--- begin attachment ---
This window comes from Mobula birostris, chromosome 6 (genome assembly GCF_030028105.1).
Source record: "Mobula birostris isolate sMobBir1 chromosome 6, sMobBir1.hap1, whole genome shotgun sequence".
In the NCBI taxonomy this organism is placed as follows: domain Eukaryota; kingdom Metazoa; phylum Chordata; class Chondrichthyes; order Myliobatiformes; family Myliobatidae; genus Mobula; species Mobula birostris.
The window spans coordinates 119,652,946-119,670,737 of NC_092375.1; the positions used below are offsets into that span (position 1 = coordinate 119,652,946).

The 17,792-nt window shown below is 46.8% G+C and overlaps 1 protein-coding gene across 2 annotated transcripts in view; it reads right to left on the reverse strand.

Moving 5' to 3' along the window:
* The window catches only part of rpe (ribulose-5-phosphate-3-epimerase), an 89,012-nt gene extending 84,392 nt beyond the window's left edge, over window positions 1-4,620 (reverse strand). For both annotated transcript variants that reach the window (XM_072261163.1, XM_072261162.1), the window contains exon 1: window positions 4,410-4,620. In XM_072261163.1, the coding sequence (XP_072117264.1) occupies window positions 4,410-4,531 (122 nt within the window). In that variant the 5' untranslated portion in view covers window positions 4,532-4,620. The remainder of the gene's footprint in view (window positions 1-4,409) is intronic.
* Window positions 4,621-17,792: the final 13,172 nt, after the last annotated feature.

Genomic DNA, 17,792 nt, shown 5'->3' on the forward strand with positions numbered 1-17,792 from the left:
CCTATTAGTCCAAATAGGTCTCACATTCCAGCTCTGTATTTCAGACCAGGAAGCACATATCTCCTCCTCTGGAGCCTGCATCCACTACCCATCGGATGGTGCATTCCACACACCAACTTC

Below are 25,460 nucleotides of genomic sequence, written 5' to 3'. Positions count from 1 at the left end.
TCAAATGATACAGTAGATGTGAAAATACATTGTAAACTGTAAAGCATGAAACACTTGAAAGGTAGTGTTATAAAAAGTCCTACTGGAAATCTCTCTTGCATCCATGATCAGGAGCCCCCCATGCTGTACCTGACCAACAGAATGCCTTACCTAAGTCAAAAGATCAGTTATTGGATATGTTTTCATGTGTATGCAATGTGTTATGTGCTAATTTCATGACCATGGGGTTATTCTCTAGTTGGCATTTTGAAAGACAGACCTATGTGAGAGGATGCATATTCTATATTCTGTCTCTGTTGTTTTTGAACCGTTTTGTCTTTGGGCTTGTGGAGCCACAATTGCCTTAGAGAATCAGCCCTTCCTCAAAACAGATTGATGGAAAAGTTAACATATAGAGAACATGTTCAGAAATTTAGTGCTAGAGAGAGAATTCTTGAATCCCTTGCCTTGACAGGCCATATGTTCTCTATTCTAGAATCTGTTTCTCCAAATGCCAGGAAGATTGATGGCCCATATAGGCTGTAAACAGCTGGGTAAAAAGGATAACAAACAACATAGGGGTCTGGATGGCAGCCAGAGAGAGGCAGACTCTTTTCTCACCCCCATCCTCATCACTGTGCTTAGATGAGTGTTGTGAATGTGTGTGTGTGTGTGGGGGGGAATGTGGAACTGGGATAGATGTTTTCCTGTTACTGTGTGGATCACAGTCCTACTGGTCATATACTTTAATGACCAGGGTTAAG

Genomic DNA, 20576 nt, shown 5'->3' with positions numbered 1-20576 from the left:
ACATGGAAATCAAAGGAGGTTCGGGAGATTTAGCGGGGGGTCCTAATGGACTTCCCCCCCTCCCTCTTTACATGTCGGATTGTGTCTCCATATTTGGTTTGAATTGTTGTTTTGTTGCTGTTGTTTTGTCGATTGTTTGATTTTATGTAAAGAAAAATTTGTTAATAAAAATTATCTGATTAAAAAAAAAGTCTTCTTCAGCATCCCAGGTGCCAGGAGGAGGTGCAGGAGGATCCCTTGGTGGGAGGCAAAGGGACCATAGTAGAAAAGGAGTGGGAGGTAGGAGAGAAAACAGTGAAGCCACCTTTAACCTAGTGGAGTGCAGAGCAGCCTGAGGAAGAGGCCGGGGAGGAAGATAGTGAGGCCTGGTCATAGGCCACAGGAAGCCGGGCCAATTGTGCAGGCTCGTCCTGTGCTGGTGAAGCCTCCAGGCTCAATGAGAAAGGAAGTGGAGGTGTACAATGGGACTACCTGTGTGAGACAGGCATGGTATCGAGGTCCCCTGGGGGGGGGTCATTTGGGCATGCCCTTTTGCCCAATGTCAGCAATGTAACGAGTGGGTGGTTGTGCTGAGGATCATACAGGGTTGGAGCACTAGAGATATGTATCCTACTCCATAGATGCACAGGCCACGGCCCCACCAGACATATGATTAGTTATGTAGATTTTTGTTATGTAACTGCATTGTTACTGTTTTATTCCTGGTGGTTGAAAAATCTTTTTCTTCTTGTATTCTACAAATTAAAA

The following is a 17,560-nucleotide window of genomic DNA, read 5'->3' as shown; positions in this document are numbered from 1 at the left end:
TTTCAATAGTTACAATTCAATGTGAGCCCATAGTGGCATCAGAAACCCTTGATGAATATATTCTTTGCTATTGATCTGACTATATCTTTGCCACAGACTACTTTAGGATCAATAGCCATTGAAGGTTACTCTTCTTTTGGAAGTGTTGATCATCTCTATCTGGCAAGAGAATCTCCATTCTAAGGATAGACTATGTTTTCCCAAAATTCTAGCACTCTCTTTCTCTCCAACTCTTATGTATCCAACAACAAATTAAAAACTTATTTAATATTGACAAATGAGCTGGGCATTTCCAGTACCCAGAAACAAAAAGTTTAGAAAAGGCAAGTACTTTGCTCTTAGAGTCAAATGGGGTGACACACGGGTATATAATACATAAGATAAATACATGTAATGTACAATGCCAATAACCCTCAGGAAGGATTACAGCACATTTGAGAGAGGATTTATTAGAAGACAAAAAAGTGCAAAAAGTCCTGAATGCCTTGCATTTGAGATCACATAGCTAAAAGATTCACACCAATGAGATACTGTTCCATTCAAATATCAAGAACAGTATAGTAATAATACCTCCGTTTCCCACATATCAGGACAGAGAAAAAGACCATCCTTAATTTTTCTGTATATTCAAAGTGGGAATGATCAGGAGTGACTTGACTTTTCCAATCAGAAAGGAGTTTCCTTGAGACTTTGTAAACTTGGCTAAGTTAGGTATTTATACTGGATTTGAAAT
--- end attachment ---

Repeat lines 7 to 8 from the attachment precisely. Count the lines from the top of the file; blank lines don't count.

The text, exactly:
* The window catches only part of rpe (ribulose-5-phosphate-3-epimerase), an 89,012-nt gene extending 84,392 nt beyond the window's left edge, over window positions 1-4,620 (reverse strand). For both annotated transcript variants that reach the window (XM_072261163.1, XM_072261162.1), the window contains exon 1: window positions 4,410-4,620. In XM_072261163.1, the coding sequence (XP_072117264.1) occupies window positions 4,410-4,531 (122 nt within the window). In that variant the 5' untranslated portion in view covers window positions 4,532-4,620. The remainder of the gene's footprint in view (window positions 1-4,409) is intronic.
* Window positions 4,621-17,792: the final 13,172 nt, after the last annotated feature.